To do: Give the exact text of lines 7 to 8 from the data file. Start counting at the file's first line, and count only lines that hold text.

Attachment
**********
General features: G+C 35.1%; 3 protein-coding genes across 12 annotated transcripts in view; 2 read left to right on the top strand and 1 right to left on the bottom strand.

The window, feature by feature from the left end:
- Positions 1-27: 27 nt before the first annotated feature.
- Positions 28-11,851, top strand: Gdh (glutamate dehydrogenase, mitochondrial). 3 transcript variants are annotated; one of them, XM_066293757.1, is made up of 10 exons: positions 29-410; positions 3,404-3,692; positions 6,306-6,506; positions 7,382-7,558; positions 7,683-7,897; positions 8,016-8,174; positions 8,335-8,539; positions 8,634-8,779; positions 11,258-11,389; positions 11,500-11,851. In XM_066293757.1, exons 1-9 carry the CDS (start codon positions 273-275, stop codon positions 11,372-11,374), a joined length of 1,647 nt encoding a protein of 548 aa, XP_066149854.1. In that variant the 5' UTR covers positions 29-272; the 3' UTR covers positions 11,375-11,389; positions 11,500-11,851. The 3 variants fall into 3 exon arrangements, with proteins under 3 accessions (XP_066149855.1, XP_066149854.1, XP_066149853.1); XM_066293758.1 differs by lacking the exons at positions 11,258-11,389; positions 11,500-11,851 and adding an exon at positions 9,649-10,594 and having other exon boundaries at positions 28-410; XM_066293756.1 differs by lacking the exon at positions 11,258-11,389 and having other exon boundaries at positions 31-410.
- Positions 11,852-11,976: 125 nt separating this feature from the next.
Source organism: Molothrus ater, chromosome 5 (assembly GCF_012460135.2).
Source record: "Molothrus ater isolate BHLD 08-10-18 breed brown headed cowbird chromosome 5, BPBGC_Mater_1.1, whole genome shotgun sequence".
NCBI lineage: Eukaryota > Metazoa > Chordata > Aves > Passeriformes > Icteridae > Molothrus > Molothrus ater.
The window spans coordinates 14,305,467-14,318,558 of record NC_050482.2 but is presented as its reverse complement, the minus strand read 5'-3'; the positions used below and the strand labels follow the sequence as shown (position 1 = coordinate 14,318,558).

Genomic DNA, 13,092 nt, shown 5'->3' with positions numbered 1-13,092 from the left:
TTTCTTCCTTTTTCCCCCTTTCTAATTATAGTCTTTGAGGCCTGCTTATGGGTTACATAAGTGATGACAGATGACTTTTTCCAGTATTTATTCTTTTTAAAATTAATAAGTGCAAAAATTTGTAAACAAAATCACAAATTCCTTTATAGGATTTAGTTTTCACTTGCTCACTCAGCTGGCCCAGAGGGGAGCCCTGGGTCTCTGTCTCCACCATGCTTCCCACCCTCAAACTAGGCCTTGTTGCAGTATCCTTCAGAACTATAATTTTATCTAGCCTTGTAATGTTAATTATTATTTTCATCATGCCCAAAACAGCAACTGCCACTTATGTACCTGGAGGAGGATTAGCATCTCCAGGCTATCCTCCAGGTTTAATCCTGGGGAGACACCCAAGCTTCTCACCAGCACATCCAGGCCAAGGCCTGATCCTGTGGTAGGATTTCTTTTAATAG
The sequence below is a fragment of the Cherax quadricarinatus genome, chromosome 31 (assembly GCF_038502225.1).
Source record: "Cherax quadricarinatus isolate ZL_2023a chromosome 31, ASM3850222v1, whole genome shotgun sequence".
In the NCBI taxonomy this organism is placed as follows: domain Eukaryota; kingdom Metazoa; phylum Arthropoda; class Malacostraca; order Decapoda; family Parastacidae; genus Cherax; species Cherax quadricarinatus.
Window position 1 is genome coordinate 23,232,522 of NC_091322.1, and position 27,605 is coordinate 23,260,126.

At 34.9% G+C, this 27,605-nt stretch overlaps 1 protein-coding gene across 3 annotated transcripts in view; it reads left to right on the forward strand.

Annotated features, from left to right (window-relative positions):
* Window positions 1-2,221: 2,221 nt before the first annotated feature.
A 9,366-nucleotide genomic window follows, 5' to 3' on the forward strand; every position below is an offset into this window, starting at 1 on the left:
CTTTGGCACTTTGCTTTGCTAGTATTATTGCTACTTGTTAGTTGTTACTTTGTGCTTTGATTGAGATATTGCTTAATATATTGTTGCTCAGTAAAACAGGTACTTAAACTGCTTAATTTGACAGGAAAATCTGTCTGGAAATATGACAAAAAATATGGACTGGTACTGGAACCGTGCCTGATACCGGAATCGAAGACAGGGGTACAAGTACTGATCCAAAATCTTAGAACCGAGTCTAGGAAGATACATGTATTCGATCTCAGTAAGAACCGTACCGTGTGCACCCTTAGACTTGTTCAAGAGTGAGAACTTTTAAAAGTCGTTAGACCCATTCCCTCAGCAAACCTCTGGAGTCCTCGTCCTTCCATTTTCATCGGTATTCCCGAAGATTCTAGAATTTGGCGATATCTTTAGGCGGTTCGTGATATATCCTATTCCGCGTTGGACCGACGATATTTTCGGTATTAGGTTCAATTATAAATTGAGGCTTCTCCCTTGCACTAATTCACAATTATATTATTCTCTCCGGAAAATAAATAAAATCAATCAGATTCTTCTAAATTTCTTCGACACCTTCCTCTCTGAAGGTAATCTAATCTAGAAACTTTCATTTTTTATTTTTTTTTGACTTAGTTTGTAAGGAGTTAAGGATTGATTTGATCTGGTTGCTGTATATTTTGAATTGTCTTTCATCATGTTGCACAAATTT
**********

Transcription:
Source record: "Molothrus ater isolate BHLD 08-10-18 breed brown headed cowbird chromosome 5, BPBGC_Mater_1.1, whole genome shotgun sequence".
NCBI lineage: Eukaryota > Metazoa > Chordata > Aves > Passeriformes > Icteridae > Molothrus > Molothrus ater.